The following comments have been made ... mine will appear also in due course!
From Criss Juliard •
I support Dick Grimshaw's vision of seeing Vetiver used not only for soil erosion control and as a pioneer plant to retain soil humidity in reforestation areas, and compost toilets but also as an ideal plant that households are encouraged to multiply and plant to delimit their farm plots. Haitians in several zones have been using vetiver for that. However, most Haitians know the plant for its roots, which are used in the essential oil sector (but mostly in the in the South/Les Cayes area).

What is not harvested are Vetiver's tall leaves, which when trimmed regularly regrow quickly and can be easily turned into Biochar pellets. A person to contact at WINNER project who coordinates Vetiver activities and who can lead you to sources of vetiver plants is Luders "Junior" Luc (Vetiver Coordinator) at WINNER: email: With the advent of Biochar, we can increase Vetiver's value through a legitimate use of its massive leaf system.

From Otto Formo •
Any type of dry biomass, inclusive Vetiver gras can be used as fuel in a TLUD for cooking. We are planning to bring in moblie units of equipment to make those different types of biomass into pellets to fuel the TLUD ND Peko Pe Energy Unit. One "standard" of fuel need only one "standard" of TLUD`s, thats our philosophy. Just bring Mike to us and we will give it a try, we belive in cooperation. Dont forget that the Peko Pe Energy Unit was introduced by Paal Wendelbo in Uganda in the early 1990`s as the "Grasburner" to be used in Adjumani refugee camp. We will soon release a short documentary from Kampala made in 1996. Criss, I dont get you when you are talking about biochar pellets? You dont mean to make the char into pellets? I have seen some have mentioned that as an option, but why not make the biomass into pellets from the beginning?
Your end product will be "biochar-pellets".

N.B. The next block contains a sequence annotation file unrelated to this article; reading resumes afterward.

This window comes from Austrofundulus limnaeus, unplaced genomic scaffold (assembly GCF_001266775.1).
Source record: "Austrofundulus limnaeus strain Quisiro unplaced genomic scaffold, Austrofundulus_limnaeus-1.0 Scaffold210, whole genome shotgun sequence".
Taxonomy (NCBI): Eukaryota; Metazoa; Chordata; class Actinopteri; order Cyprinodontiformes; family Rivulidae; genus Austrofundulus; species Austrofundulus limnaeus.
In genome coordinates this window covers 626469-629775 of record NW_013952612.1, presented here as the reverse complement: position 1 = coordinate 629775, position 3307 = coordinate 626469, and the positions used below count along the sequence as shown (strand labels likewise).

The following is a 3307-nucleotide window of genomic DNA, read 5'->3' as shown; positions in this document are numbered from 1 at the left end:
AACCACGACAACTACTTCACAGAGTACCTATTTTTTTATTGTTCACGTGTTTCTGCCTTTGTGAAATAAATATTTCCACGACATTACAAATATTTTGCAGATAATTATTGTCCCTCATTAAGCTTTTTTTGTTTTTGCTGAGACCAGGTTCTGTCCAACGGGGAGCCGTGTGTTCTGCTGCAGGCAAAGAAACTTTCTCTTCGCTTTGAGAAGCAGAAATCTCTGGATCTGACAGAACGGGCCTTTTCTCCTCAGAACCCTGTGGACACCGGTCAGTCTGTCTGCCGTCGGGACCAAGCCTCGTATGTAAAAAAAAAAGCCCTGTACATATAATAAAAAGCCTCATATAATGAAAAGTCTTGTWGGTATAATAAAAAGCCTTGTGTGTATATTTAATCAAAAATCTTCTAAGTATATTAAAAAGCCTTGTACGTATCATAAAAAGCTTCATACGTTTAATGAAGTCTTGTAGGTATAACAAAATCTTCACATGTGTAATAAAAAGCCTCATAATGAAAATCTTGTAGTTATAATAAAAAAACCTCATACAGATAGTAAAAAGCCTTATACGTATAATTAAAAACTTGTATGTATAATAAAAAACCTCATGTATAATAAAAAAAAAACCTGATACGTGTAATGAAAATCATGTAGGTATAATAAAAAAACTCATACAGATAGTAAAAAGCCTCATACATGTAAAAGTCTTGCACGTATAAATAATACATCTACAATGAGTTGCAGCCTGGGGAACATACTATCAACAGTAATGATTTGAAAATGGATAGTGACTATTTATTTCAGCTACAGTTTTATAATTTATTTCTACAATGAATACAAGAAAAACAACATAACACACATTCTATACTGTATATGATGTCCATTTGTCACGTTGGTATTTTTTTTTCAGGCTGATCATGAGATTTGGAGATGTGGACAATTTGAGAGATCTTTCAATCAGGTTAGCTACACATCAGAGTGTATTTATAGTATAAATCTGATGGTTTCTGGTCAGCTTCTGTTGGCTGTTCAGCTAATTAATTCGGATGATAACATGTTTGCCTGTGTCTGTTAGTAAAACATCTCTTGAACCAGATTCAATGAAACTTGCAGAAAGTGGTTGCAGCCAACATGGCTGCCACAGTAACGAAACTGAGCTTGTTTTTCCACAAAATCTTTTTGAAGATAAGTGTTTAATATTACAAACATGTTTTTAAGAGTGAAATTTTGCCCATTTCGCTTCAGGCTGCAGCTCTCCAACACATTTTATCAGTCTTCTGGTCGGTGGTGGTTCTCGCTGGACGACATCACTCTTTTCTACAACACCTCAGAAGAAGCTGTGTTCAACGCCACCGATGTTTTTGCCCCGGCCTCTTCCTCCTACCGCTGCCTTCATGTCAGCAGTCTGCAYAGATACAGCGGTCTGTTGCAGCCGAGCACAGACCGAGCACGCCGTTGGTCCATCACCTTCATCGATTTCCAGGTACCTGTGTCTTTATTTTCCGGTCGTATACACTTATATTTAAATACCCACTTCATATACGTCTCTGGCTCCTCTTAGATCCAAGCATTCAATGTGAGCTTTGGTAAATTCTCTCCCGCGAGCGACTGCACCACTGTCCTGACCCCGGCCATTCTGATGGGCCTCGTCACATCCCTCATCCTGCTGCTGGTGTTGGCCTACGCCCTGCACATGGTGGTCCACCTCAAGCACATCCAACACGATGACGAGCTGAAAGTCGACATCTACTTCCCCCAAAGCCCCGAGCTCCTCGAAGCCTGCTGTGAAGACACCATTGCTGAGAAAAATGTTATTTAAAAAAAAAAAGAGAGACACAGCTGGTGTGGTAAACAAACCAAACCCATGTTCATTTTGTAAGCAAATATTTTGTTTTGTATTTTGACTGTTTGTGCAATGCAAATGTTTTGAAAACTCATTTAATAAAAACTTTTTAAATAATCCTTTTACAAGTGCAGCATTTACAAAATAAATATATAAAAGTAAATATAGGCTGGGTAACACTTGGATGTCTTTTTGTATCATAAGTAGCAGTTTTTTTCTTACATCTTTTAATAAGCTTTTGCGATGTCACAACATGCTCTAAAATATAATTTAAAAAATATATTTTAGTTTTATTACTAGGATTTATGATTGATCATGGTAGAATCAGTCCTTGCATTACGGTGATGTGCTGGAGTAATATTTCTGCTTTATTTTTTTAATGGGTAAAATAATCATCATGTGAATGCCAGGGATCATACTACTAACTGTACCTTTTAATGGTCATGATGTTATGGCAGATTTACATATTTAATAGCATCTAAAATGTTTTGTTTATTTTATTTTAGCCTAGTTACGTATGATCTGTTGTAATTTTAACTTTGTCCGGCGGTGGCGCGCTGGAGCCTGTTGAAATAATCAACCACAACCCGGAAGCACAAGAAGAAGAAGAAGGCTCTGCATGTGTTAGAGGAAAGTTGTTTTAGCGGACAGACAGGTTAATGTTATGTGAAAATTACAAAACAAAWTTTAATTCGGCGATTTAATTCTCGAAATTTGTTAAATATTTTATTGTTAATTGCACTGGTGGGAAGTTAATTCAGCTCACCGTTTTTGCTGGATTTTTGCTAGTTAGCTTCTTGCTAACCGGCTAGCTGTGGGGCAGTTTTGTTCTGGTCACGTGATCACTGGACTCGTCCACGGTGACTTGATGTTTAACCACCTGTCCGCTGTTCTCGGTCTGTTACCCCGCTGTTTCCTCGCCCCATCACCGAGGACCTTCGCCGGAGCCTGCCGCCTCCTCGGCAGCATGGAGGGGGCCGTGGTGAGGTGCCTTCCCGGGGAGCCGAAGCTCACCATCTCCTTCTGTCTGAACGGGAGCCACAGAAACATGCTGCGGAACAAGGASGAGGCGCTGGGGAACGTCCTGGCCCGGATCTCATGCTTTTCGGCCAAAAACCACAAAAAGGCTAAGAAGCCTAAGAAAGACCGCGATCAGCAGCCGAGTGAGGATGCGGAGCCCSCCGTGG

1. This is my comment at the LinkedIn group!

    Dear Colleagues

    On the face of it, this is a good idea ... these are good ideas. But it would be so much easier to get traction with the ideas, and to get financial support for the ideas if there were some meaningful metrics that everyone can rely on. This is what I am trying to do with The Burgess Method (TBM) of value analytics. The key question that needs an answer is simply the cost of activities versus the progress realized because of the activities. Progress is simply the improvement in the "state" of the community between before the activities and after the activities. All of this is similar to business accounting and reporting, except it is about community value rather then business profit.

  2. Recent NATURE STUDY;
    Sustainable biochar to mitigate global climate change

    Not talked about in this otherwise comprehensive study are the climate and whole ecological implications of new , higher value, applications of chars.

    the in situ remediation of a vast variety of toxic agents in soils and sediments.
    Biochar Sorption of Contaminants;

    Dr. Lima's work; Specialized Characterization Methods for Biochar
    And at USDA;
    The Ultimate Trash To Treasure: *ARS Research Turns Poultry Waste into Toxin-grabbing Char

    the uses as a feed ration for livestock to reduce GHG emissions and increase disease resistance.

    Recent work by C. Steiner showing a 52% reduction of NH3 loss when char is used as a composting accelerator. This will have profound value added consequences for the commercial composting industry by reduction of their GHG emissions and the sale of compost as a nitrogen fertilizer. ,

    Since we have filled the air , filling the seas to full, Soil is the Only Beneficial place left.
    Carbon to the Soil, the only ubiquitous and economic place to put it.

    Thanks for your efforts.

    Erich J. Knight
    Chairman; Markets and Business Review Committee
    US BiocharConference, at Iowa State University, June 27-30